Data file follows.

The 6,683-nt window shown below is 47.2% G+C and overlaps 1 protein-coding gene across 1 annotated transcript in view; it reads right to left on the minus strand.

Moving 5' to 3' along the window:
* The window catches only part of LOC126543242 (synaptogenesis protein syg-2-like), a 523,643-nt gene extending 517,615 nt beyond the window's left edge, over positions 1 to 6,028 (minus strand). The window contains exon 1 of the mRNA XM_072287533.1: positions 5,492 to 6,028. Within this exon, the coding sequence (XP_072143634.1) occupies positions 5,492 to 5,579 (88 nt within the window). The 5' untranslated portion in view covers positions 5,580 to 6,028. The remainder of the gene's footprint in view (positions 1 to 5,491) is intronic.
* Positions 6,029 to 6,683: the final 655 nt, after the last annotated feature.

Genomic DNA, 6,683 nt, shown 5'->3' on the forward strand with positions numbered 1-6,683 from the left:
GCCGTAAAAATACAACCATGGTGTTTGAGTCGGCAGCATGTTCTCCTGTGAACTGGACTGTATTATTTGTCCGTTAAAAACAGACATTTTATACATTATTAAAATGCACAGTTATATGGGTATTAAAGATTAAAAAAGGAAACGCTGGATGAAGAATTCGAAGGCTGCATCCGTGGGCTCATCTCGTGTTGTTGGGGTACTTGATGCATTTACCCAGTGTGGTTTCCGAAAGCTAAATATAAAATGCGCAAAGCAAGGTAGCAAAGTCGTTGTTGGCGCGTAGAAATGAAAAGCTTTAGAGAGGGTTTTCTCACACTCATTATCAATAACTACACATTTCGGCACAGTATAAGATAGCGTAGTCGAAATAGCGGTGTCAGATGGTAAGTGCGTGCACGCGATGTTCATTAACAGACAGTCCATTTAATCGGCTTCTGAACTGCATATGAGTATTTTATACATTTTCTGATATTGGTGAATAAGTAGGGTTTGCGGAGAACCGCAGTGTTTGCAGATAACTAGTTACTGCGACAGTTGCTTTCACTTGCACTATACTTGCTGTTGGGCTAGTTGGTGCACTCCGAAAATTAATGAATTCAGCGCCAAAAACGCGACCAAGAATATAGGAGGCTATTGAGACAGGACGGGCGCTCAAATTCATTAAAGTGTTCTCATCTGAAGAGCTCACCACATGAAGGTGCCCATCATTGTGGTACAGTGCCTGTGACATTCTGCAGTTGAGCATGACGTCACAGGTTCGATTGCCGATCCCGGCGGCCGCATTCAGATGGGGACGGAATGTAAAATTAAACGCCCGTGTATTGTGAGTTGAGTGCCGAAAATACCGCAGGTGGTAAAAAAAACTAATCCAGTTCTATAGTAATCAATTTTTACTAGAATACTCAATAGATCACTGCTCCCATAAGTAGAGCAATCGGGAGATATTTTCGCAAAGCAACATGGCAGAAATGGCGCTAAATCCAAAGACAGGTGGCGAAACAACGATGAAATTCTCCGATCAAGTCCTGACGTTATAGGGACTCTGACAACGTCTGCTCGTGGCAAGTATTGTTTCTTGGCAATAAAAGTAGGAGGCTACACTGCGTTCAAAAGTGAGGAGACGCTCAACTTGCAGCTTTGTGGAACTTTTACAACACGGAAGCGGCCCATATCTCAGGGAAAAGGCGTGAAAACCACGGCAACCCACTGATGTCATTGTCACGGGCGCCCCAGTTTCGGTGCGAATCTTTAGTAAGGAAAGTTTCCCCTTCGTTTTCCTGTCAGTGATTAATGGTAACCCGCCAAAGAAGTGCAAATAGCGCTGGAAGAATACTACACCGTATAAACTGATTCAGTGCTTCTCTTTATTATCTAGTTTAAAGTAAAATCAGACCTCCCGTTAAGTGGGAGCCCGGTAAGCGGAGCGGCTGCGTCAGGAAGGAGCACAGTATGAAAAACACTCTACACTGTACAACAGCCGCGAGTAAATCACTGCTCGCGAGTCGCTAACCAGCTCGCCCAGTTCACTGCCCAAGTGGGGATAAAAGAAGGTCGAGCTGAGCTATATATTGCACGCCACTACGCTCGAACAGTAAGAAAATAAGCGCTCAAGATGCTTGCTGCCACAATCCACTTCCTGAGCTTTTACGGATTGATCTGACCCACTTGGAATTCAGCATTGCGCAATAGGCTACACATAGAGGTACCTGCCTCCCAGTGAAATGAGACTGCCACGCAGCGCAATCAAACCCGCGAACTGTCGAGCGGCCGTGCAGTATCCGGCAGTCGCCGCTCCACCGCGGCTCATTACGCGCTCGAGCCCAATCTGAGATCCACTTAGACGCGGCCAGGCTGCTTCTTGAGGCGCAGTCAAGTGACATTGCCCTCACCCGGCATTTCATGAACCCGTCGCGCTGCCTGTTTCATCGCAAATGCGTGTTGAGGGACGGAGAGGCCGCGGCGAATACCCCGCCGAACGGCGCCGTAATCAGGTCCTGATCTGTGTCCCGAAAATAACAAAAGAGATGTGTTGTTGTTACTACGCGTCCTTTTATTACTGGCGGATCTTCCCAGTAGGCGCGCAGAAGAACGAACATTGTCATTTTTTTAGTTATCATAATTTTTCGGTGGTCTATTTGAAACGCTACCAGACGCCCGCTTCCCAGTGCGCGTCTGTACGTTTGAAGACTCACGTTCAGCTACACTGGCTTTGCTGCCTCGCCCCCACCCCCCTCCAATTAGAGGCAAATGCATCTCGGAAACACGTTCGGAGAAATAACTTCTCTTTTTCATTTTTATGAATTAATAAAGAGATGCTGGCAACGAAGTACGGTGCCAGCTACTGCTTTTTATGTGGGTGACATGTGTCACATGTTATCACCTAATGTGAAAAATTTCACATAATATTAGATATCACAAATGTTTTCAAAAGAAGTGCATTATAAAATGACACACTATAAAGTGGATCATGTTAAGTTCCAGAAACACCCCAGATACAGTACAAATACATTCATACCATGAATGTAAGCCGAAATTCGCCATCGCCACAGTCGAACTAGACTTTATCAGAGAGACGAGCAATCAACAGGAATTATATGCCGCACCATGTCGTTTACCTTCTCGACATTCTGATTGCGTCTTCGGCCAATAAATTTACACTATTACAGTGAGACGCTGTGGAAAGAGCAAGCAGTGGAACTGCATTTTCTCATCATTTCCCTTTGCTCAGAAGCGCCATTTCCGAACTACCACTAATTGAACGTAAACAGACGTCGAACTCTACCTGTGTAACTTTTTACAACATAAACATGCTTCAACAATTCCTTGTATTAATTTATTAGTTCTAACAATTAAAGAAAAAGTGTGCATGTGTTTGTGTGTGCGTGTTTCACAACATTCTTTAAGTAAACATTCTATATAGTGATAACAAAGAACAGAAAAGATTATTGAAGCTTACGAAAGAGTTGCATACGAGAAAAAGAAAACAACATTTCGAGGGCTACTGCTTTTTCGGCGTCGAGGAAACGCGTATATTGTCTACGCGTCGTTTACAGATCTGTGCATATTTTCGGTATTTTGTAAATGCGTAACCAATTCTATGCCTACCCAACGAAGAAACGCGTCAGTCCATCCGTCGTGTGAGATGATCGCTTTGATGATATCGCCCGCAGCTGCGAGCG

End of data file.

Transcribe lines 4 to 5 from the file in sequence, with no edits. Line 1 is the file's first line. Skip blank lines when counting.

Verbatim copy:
* Positions 6,029 to 6,683: the final 655 nt, after the last annotated feature.

Genomic DNA, 6,683 nt, shown 5'->3' on the forward strand with positions numbered 1-6,683 from the left: